As readers of this blog will know, on the 19th October we recaptured a Goldcrest that had been ringed as an adult on the Calf-of-Man on the 7th April. Today at Ravensroost Woods we recaptured another Goldcrest the alpha part of the ring, KNH, was the same. When I got home I messaged Aron Sapsford, the warden at the Calf-of-Man observatory, and got confirmation that this bird was ringed there on the 5th September this year. If we get a third I might seriously have to look into some sort of monitoring project to see whether this is a new migration route! This was the bird that made the journey, a juvenile male:
It has a wing length of 54mm and weighed in at just 5.3g: astonishing.
This was the first time we have managed to make one of our scheduled sessions in Ravensroost Woods for 2.5 months, due to bad weather on the chosen dates. The weather forecast was for it to rain overnight, with the rain stopping at about 7:00. I was joined for the second time by Alice. Not wanting her to make the long journey from Cheltenham to Braydon Forest, only to have the session cancelled at the last minute, we arranged to meet at 7:30, to be sure that the weather was following the forecast. It nearly did! The rain wasn’t hard: there was a mist of very fine rain whilst we were setting the nets, which cleared eventually at about 9:00. After that it stayed dry, and occasionally sunny, until we started to pack away at 11:50, whereupon it started with the very fine rain again. We managed to get 2.5 hours of ringing activity in, in relatively good weather. The wind was non-existent.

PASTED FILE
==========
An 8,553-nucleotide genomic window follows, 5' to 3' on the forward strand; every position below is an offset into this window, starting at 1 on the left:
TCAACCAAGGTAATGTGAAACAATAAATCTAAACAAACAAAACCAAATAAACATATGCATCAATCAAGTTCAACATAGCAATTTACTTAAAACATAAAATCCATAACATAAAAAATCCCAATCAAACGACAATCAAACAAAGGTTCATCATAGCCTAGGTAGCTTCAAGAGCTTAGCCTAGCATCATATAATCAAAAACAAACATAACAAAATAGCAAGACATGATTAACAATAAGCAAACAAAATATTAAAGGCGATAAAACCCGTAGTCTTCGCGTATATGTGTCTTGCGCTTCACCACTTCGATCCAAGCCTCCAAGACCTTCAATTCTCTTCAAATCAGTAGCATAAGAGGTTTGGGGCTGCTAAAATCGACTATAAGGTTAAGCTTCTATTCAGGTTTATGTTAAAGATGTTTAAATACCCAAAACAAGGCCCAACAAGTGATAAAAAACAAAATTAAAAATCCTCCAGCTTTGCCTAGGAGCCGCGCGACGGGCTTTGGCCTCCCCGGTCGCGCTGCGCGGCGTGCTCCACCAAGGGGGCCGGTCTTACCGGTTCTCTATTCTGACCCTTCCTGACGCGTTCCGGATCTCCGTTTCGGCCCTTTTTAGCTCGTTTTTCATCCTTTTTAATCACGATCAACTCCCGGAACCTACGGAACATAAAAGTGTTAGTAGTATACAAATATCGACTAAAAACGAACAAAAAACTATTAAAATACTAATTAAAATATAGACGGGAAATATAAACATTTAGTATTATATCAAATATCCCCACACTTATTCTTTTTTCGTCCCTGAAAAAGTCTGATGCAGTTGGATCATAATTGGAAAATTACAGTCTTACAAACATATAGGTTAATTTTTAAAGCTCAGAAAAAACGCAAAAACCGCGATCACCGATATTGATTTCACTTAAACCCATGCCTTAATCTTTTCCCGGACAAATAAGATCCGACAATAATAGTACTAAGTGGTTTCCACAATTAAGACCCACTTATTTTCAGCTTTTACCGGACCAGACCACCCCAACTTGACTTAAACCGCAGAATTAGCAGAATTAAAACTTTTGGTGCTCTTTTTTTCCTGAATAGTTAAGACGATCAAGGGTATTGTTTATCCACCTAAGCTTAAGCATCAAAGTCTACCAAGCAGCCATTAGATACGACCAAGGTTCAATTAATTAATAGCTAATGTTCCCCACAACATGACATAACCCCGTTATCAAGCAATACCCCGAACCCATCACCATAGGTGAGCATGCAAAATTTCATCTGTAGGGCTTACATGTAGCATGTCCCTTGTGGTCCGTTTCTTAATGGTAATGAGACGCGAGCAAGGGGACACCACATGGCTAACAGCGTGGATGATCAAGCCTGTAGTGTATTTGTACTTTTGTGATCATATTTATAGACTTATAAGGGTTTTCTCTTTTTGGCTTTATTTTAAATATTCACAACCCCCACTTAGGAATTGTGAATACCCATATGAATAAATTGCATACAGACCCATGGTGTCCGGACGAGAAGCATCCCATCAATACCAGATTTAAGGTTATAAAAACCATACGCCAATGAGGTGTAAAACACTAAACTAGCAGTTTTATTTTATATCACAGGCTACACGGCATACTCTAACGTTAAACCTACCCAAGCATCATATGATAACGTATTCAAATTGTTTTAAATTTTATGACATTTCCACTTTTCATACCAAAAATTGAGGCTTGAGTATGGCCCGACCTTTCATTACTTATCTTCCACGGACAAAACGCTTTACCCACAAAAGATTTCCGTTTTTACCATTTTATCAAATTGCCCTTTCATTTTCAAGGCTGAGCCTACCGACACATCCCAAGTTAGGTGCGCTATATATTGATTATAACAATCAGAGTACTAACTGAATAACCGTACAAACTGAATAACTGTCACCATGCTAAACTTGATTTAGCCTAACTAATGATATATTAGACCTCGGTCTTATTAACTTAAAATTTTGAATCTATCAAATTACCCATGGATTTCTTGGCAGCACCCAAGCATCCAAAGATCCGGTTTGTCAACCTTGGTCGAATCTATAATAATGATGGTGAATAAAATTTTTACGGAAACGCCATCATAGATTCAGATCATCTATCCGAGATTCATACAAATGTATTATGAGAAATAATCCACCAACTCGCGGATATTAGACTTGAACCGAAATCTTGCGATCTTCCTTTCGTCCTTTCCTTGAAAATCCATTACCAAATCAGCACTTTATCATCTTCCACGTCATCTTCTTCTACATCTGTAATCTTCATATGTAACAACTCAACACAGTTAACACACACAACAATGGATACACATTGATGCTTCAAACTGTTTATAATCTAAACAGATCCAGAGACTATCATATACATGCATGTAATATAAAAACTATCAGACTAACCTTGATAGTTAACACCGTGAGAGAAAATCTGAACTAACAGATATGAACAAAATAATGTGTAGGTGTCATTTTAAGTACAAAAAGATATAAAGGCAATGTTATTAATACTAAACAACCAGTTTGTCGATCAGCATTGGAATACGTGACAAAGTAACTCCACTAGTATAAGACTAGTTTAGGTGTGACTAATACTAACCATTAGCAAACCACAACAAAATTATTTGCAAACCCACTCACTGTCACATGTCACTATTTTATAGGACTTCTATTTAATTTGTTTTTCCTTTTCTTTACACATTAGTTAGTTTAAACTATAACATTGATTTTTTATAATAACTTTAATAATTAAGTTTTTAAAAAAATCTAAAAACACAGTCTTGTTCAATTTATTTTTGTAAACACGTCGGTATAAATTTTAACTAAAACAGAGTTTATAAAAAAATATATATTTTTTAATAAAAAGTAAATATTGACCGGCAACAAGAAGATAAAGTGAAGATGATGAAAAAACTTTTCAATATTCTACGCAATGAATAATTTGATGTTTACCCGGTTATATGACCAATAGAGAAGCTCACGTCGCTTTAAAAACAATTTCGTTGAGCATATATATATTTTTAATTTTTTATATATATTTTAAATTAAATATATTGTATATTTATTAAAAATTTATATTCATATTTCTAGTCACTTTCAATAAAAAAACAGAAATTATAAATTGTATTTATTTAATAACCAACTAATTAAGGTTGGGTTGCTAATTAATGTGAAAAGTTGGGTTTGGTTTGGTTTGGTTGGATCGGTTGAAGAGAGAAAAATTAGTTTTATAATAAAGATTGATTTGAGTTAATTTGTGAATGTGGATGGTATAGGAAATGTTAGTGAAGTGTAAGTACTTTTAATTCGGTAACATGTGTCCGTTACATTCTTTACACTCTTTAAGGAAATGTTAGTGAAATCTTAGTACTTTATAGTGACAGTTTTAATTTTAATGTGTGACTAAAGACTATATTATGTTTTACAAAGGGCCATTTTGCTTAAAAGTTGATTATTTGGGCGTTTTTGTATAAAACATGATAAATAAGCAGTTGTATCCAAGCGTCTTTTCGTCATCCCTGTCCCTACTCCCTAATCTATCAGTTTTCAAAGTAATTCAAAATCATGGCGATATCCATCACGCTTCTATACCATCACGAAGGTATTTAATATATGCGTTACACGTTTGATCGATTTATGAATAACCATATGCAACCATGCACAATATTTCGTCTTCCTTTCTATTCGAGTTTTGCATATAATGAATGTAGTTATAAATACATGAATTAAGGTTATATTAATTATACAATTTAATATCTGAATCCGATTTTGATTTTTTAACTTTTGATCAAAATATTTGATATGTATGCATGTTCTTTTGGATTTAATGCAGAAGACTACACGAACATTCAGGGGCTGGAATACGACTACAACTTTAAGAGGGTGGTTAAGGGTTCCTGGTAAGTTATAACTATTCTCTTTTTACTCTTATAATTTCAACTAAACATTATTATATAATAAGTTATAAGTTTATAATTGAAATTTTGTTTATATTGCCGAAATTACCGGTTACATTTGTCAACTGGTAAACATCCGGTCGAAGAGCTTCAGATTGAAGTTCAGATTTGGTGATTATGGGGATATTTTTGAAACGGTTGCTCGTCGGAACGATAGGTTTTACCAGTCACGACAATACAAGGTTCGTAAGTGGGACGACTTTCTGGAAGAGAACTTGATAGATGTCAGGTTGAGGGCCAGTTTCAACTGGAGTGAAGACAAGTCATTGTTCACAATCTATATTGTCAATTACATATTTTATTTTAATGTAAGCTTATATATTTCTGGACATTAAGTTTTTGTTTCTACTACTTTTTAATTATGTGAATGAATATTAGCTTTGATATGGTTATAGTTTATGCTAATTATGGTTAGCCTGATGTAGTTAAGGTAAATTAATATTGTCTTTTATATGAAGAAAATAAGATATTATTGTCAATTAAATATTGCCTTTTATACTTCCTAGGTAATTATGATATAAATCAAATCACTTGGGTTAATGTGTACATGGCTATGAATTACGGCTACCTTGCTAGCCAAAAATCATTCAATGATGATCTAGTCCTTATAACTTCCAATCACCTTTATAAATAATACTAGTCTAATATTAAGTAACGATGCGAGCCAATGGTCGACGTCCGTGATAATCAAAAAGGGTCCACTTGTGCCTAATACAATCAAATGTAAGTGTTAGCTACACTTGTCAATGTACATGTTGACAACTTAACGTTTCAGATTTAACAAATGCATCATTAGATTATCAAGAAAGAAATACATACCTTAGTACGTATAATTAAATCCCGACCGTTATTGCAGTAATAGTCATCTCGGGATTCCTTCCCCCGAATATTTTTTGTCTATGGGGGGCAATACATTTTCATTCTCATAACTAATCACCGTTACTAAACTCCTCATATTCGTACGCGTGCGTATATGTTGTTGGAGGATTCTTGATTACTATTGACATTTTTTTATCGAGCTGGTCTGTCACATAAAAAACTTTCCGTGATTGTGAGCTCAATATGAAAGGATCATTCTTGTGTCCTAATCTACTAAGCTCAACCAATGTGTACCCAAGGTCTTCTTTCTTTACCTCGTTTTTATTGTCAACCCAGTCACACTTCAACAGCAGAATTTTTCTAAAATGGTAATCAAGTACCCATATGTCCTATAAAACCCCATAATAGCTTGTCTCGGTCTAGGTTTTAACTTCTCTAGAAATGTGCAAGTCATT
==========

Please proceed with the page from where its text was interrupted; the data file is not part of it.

As usual at this time of year, the catch was basically Blue and Great Tits but Goldcrests again made a significant contribution. the list was: Nuthatch 2; Treecreeper 1; Blue Tit 8(4); Great Tit 8(5); Coal Tit 1(1); Marsh Tit (1); Wren 3; Robin 3(1); Goldcrest 7(1); Chaffinch 1. Totals: 34 birds ringed from 9 species and 13 birds recaptured from 6 species, making 47 birds processed from 10 species.
The Goldcrest was the clear highlight of the session: ironically, one of the last birds extracted. However, it is always pleasing to catch and ring a couple of Nuthatch. They are always heard but we don’t catch large numbers. These were number 13 & 14 for the year, but only 2 & 3 for Ravensroost, with the other being back in June.
Outside of the ringing activity, we were treated to a pair of Ravens making their presence known for several minutes as they flew around overhead. It took 7 years since I started birding Ravensroost in 1998 to see my first there. They are still only an occasional sighting. I look forward to the day they choose to nest there!
The wood was also full of Long-tailed Tits but we didn’t catch one, unlike our recent forays to the Firs, Red Lodge and Webb’s Wood. Perhaps the ones in Ravensroost are cannier!
One annoying footnote: once again a “responsible dog owner” has stolen the please keep dogs on a short lead sign from the main gate. They came prepared, as after the previous five times, it had been fixed with security screws! The arrogance and entitlement of these people beggars belief. Somerford Common, with no restrictions, is less than three minutes away but they insist on vandalising a nature reserve!